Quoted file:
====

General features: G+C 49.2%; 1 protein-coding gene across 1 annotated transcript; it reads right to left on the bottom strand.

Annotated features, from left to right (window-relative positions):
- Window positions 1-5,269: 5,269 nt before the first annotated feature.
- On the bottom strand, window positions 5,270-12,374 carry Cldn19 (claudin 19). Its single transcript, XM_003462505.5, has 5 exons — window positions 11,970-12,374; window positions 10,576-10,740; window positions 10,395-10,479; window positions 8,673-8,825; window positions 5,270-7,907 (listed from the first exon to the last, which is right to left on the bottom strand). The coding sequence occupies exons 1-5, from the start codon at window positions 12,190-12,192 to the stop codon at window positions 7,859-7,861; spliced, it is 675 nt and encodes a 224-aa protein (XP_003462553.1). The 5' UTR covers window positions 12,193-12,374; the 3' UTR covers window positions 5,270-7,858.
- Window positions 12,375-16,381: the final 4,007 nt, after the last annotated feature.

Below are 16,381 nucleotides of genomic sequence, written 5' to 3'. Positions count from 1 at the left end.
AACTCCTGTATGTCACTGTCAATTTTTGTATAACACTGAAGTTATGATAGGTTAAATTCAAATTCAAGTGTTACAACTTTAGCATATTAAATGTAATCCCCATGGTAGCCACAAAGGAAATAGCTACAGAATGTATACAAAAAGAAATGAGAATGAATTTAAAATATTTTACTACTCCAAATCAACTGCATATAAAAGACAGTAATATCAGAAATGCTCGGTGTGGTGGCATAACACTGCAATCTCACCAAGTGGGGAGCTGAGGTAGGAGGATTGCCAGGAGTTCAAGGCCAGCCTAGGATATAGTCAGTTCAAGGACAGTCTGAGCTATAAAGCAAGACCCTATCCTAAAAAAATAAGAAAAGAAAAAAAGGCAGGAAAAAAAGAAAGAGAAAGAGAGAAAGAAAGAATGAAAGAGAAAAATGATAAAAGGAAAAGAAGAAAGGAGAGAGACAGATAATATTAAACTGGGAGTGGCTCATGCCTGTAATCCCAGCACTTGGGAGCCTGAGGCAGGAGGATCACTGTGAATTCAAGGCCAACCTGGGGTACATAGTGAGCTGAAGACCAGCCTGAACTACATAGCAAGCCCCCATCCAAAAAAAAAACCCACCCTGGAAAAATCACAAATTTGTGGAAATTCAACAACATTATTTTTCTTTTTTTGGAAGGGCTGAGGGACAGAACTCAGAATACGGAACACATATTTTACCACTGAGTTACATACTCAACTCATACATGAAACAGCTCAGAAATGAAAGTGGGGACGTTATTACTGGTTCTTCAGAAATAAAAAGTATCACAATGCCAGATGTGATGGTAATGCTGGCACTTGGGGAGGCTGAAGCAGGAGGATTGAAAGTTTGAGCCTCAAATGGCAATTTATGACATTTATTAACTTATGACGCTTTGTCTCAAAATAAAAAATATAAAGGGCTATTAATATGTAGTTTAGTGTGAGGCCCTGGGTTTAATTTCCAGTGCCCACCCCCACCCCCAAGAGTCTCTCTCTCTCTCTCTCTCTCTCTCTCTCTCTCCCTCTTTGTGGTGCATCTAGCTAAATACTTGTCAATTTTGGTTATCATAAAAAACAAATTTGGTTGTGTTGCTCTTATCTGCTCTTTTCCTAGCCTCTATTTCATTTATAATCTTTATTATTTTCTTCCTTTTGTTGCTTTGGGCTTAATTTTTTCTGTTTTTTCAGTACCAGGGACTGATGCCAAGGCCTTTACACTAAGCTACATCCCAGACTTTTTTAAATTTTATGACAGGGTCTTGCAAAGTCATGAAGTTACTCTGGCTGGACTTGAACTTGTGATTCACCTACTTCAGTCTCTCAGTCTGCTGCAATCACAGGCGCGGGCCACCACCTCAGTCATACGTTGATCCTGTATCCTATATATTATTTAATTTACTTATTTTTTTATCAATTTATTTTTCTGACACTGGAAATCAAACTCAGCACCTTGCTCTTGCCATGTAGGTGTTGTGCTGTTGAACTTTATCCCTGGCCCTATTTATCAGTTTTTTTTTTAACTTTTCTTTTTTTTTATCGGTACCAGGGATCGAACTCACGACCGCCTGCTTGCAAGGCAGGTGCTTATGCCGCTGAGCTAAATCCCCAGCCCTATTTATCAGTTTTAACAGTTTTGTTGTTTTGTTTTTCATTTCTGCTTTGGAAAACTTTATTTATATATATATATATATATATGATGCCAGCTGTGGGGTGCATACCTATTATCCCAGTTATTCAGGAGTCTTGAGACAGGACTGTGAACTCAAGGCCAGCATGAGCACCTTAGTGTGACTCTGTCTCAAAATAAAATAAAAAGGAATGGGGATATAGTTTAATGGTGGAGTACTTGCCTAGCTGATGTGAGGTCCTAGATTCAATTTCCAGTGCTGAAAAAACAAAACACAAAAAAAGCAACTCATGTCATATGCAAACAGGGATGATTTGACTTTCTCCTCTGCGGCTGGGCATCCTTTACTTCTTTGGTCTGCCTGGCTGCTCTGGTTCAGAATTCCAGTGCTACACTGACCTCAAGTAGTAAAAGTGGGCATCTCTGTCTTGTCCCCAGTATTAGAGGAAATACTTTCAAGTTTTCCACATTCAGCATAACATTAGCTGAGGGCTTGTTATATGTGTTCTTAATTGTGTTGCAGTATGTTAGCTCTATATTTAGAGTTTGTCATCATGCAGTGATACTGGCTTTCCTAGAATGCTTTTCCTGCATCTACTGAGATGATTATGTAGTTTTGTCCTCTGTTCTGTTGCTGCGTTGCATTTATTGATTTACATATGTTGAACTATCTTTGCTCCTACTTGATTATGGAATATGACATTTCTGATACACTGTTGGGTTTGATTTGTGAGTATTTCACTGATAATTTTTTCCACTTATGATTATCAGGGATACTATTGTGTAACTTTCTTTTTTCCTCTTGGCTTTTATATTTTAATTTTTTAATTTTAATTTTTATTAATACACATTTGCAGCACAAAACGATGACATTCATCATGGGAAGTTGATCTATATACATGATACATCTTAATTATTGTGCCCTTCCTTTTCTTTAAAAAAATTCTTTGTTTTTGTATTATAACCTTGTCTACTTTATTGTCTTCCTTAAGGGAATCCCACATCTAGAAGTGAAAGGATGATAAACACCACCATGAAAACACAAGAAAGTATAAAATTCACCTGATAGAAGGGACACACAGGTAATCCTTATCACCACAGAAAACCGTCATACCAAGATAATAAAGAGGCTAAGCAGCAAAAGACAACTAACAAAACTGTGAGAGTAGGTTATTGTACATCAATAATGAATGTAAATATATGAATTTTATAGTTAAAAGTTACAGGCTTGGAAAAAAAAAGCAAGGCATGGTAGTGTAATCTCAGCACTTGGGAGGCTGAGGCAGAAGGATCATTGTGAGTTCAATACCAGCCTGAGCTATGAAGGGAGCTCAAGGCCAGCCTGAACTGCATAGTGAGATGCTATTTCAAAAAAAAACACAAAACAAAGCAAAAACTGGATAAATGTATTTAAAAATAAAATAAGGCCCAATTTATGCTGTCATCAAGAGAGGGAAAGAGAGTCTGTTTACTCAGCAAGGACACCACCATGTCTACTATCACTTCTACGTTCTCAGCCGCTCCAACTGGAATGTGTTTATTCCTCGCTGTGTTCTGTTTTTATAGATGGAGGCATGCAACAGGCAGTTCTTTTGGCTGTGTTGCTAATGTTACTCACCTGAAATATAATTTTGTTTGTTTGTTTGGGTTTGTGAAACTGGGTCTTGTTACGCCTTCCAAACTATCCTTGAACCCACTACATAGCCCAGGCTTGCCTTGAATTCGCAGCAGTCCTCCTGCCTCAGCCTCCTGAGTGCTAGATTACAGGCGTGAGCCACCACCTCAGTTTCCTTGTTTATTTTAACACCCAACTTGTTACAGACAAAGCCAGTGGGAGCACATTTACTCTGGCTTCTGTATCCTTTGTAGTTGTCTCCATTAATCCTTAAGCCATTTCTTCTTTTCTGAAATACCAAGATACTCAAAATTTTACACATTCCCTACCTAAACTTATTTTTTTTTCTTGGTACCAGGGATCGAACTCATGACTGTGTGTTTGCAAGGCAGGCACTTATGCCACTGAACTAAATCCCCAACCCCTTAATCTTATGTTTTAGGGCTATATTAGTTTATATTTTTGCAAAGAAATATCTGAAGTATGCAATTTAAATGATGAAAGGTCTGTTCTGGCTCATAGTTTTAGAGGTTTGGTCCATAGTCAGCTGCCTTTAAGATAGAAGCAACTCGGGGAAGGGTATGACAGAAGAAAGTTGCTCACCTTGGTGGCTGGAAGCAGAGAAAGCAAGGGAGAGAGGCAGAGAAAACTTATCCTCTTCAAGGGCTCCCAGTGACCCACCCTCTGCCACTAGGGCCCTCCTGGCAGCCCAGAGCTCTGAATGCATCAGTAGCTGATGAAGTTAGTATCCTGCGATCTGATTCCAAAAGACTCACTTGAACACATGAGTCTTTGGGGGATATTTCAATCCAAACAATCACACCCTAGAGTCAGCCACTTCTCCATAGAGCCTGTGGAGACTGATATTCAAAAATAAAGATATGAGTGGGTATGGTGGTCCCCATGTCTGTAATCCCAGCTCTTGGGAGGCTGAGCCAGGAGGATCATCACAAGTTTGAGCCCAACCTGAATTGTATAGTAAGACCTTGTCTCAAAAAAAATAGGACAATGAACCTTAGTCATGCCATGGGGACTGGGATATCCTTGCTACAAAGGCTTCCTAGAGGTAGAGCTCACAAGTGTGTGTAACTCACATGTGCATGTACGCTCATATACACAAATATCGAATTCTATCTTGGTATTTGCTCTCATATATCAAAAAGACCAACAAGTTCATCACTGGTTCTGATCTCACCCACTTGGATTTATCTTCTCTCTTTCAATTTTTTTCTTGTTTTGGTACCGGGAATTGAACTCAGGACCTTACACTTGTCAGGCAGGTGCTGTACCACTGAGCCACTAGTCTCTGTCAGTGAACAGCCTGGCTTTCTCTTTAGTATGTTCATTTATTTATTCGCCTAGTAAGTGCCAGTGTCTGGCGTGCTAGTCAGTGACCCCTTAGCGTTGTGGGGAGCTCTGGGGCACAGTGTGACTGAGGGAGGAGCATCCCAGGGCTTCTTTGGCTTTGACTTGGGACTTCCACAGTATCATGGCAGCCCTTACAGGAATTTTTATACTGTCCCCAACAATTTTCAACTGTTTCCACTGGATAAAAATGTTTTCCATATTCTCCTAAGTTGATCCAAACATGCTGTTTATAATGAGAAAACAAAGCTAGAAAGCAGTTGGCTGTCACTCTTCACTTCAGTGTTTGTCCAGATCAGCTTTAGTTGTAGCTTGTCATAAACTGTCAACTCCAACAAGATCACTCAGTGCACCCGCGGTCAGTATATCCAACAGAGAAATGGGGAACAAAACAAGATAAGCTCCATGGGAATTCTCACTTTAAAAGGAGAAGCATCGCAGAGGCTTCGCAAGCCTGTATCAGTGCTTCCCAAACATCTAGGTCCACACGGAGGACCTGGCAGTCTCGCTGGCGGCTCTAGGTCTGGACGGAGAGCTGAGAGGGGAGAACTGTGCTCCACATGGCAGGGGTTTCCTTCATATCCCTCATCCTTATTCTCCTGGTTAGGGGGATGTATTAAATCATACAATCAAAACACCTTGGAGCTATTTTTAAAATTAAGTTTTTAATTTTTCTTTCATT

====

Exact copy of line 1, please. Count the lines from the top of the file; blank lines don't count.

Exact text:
General features: G+C 49.2%; 1 protein-coding gene across 1 annotated transcript; it reads right to left on the bottom strand.